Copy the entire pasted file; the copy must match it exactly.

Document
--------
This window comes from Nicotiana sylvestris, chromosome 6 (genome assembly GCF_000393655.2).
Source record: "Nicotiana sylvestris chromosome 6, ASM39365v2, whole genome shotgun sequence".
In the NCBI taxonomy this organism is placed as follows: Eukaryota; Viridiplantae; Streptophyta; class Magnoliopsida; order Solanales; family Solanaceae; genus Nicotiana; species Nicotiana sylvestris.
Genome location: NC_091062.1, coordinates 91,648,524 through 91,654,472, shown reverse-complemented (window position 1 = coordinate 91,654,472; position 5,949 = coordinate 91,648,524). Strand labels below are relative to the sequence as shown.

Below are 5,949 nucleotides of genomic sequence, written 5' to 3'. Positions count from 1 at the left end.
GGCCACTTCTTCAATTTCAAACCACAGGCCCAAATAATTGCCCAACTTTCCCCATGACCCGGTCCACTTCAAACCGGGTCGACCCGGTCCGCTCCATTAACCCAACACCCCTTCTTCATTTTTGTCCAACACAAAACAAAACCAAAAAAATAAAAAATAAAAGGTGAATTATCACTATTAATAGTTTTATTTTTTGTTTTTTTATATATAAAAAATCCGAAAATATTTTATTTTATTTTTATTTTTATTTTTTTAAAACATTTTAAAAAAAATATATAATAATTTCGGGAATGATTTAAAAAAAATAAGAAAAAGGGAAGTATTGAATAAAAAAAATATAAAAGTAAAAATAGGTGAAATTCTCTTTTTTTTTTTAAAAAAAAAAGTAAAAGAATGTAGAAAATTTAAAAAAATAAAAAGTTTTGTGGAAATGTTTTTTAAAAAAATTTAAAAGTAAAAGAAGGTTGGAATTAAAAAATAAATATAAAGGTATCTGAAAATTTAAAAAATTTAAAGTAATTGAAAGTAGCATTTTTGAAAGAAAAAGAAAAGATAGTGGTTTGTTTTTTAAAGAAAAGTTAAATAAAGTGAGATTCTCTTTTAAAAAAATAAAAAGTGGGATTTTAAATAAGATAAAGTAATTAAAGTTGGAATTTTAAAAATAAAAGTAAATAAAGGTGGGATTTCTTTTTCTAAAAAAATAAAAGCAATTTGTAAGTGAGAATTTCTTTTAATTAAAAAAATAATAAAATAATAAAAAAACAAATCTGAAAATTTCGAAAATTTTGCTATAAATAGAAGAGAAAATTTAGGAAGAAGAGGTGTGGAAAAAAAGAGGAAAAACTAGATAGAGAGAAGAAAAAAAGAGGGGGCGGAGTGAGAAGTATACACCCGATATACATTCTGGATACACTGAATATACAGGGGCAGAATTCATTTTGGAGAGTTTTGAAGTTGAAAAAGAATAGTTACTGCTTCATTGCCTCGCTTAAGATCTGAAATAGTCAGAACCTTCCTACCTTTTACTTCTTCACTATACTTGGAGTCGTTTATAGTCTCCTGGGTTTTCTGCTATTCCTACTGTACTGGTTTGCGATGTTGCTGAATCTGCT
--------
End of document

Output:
This window comes from Nicotiana sylvestris, chromosome 6 (genome assembly GCF_000393655.2).
Source record: "Nicotiana sylvestris chromosome 6, ASM39365v2, whole genome shotgun sequence".
In the NCBI taxonomy this organism is placed as follows: Eukaryota; Viridiplantae; Streptophyta; class Magnoliopsida; order Solanales; family Solanaceae; genus Nicotiana; species Nicotiana sylvestris.
Genome location: NC_091062.1, coordinates 91,648,524 through 91,654,472, shown reverse-complemented (window position 1 = coordinate 91,654,472; position 5,949 = coordinate 91,648,524). Strand labels below are relative to the sequence as shown.

Below are 5,949 nucleotides of genomic sequence, written 5' to 3'. Positions count from 1 at the left end.
GGCCACTTCTTCAATTTCAAACCACAGGCCCAAATAATTGCCCAACTTTCCCCATGACCCGGTCCACTTCAAACCGGGTCGACCCGGTCCGCTCCATTAACCCAACACCCCTTCTTCATTTTTGTCCAACACAAAACAAAACCAAAAAAATAAAAAATAAAAGGTGAATTATCACTATTAATAGTTTTATTTTTTGTTTTTTTATATATAAAAAATCCGAAAATATTTTATTTTATTTTTATTTTTATTTTTTTAAAACATTTTAAAAAAAATATATAATAATTTCGGGAATGATTTAAAAAAAATAAGAAAAAGGGAAGTATTGAATAAAAAAAATATAAAAGTAAAAATAGGTGAAATTCTCTTTTTTTTTTTAAAAAAAAAAGTAAAAGAATGTAGAAAATTTAAAAAAATAAAAAGTTTTGTGGAAATGTTTTTTAAAAAAATTTAAAAGTAAAAGAAGGTTGGAATTAAAAAATAAATATAAAGGTATCTGAAAATTTAAAAAATTTAAAGTAATTGAAAGTAGCATTTTTGAAAGAAAAAGAAAAGATAGTGGTTTGTTTTTTAAAGAAAAGTTAAATAAAGTGAGATTCTCTTTTAAAAAAATAAAAAGTGGGATTTTAAATAAGATAAAGTAATTAAAGTTGGAATTTTAAAAATAAAAGTAAATAAAGGTGGGATTTCTTTTTCTAAAAAAATAAAAGCAATTTGTAAGTGAGAATTTCTTTTAATTAAAAAAATAATAAAATAATAAAAAAACAAATCTGAAAATTTCGAAAATTTTGCTATAAATAGAAGAGAAAATTTAGGAAGAAGAGGTGTGGAAAAAAAGAGGAAAAACTAGATAGAGAGAAGAAAAAAAGAGGGGGCGGAGTGAGAAGTATACACCCGATATACATTCTGGATACACTGAATATACAGGGGCAGAATTCATTTTGGAGAGTTTTGAAGTTGAAAAAGAATAGTTACTGCTTCATTGCCTCGCTTAAGATCTGAAATAGTCAGAACCTTCCTACCTTTTACTTCTTCACTATACTTGGAGTCGTTTATAGTCTCCTGGGTTTTCTGCTATTCCTACTGTACTGGTTTGCGATGTTGCTGAATCTGCT